Nations That Start With M

Where does ‘M’ come from? As the most significant letter and the thirteenth in the English letters in order, ‘M’ is connected with the Semitic mem and furthermore to mu in the Greek language. A few specialists figure the Semitic type of the letter could really come from an early sign utilized in human communication that addressed waves on the water.

List Of Nations That Name Begins With ‘M’ Letter

Nations That Start With M

Obviously, not all of the nations on Earth that begin with the letter ‘M’ are situated close to enormous waterways, yet some positively are. Here is a look at where every nation beginning with the letter M got its name, and an extremely concise glance at their set of experiences.


The name Macedonia comes from both Greek and Latin during the 1300s. The Greek word Makedones is said to want to say “the highlanders” or “the tall ones.” This word is connected with a comparable one, Makednos which signifies “long” or ‘tall” in Greek.

The nation was once important for the territory of Yugoslavia, and it picked its name when it declared its independence in 1991. Macedonia took huge action in 2019 changing its name from the Republic of Macedonia to the Republic of North Macedonia, or North Macedonia for short. State representative Mile Boshnjakovski announced that the country’s residents will keep on being called Macedonians, and the language Macedonian, not North Macedonian, in any case.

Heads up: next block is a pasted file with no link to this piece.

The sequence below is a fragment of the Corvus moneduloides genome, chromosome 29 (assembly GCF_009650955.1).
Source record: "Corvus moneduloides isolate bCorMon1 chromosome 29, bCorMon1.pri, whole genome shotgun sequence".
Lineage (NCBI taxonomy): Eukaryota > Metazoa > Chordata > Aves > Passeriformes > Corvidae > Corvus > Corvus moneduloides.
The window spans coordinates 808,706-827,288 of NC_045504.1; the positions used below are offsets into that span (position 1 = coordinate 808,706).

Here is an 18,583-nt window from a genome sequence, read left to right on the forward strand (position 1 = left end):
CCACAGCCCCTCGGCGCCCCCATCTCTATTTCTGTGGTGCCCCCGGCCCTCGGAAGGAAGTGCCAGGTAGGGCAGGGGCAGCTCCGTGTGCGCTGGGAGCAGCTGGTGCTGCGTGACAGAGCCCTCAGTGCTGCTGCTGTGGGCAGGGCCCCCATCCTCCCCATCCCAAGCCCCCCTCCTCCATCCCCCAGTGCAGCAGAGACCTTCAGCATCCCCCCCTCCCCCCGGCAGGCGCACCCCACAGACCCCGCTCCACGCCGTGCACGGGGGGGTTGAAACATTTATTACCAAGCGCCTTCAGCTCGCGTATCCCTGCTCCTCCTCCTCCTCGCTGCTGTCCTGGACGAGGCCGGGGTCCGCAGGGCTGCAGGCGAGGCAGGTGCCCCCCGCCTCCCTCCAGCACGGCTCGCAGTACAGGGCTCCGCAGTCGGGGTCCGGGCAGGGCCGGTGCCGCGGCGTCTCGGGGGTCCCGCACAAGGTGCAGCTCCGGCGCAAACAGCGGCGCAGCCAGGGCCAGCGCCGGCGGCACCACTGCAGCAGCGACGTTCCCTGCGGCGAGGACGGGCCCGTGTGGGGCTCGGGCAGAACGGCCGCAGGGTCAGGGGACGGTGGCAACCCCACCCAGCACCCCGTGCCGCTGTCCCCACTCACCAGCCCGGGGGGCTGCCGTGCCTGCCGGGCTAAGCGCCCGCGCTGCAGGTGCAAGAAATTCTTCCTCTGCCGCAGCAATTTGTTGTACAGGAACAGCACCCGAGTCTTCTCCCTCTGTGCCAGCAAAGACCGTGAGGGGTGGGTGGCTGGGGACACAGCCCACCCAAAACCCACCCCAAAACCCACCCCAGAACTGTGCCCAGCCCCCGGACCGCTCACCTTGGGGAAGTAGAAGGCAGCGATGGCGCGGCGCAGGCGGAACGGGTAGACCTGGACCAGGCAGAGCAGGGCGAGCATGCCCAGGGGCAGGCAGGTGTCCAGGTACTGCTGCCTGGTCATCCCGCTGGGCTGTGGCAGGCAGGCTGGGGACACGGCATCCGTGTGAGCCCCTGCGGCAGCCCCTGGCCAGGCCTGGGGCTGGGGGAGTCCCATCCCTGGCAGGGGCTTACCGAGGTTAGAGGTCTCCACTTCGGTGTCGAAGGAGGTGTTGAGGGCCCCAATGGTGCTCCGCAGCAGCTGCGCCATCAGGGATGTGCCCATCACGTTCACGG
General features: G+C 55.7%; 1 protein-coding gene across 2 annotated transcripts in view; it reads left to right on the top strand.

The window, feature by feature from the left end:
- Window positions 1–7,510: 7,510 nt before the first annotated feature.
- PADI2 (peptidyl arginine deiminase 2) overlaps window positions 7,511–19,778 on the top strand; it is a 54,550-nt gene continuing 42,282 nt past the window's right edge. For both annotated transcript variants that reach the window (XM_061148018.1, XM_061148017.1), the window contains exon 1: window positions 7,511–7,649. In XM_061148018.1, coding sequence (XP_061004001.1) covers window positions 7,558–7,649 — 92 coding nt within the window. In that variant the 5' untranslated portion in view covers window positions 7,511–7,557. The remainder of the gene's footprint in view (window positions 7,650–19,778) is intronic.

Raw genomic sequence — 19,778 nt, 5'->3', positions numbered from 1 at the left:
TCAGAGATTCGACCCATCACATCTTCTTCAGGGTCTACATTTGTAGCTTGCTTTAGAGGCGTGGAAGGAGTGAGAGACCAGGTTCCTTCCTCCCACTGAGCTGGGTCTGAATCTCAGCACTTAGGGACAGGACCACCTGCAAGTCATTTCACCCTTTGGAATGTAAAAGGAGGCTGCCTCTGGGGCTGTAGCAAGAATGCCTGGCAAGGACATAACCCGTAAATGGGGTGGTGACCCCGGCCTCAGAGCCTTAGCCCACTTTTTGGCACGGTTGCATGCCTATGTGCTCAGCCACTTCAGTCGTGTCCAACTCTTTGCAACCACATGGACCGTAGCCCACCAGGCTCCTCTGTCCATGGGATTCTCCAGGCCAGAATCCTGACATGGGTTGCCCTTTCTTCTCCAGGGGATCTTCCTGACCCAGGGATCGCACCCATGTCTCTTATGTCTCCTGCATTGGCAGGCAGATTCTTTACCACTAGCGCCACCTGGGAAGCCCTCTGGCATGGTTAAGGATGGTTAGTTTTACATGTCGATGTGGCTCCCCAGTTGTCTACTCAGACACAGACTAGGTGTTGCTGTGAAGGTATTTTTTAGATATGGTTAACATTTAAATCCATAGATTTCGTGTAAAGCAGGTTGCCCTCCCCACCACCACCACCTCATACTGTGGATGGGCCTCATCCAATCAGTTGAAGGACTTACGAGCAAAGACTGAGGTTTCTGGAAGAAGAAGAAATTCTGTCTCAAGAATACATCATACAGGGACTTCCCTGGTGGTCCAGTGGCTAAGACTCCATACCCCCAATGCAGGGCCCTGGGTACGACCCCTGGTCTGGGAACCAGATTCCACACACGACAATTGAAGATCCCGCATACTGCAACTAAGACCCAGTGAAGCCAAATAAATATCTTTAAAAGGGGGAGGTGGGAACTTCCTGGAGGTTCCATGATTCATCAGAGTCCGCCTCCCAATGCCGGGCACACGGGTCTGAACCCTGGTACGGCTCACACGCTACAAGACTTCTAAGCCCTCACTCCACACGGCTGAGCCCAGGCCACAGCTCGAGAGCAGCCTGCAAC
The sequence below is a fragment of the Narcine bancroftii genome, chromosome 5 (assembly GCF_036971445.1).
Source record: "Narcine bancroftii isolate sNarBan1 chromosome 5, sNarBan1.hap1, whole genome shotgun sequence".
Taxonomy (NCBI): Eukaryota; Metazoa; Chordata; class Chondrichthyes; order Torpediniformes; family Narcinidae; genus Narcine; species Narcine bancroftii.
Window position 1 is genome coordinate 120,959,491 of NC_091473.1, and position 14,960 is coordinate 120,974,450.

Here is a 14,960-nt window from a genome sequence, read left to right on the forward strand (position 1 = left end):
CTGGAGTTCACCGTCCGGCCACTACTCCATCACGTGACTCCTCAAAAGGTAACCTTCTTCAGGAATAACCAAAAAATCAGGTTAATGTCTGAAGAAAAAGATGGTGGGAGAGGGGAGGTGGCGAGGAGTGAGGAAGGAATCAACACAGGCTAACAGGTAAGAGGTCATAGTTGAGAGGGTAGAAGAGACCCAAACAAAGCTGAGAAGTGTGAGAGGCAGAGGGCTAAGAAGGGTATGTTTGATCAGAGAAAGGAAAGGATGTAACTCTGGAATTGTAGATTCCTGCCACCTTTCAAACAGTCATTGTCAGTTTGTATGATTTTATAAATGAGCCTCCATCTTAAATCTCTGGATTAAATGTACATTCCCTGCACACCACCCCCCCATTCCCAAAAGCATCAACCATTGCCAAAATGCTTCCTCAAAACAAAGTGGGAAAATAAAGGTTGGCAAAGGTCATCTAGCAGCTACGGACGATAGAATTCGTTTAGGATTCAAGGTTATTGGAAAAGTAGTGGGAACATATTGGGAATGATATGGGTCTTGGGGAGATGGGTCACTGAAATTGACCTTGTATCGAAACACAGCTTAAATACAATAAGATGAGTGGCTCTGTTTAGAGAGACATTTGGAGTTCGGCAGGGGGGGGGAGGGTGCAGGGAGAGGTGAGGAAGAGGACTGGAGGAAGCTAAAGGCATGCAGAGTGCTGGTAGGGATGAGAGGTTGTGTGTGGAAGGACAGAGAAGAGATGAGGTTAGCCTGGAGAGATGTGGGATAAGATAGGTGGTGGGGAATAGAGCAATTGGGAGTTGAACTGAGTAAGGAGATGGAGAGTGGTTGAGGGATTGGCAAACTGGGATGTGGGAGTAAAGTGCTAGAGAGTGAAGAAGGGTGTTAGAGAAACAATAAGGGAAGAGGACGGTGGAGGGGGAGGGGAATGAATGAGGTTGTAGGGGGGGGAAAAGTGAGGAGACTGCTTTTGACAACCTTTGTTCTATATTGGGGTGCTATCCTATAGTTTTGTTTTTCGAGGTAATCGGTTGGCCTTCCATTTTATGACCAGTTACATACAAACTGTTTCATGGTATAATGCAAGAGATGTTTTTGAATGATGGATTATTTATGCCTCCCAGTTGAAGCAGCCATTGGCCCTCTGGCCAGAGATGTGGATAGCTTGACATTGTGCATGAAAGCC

Situated in southern Africa, Malawi’s name is said to want to say “fire flares” concerning the sun ascending over Lake Malawi, a picture which can now be found on the nation’s banner. The name returns to the Kingdom of Maravi which was available nearby during the fifteenth century.

Islam had effectively spread through the locale when Christian evangelists showed up during the nineteenth century. Not long after the preachers came the foundation of Malawi as a British settlement. It acquired its freedom in 1963, and today Malawi remains part of the British Commonwealth.


The beginnings of Madagascar’s name are somewhat of a secret. The capital of the country’s northern locale, Diego Suarez, is named after the Portuguese pilgrim Diego Diaz who happened upon the country in 1500. However, the historical underpinnings of the name “Madagascar” aren’t all that effortlessly clarified.

Some think the name comes from the twelfth century King Idrisi of Sicily drew a guide of the area that incorporated an island called Gesira al malai. In Greek, this is Malai Gesira. A few etymologists think the name transformed through history from Gésira Malai to Malaigésira, then, at that point, to Madaig(é)scra, and Madégescar, lastly, Madégascar.


Previously known as “Malaya,” Malaysia got its name in 1963 when the Federation of Malaya acquired the territories of Singapore, Sabah, and Sarawak. Singapore left this league of states just two years after the fact. Malaysia is presently an organization of 13 states, situated in two geological locales isolated by the South China Sea. The area was recently represented by the British as of the eighteenth century and named Malaya by them, however, it was known as Tanah Melayu, signifying “Malay Land,” by neighborhood residents.

Regional rulers in Malaya provided overcapacity to the British crown during the 1700s and 1800s. The locale then, at that point, became known as British Malaya, trailed by the Malayan Union, the Federation of Malaya, lastly, Malaysia as it is known today.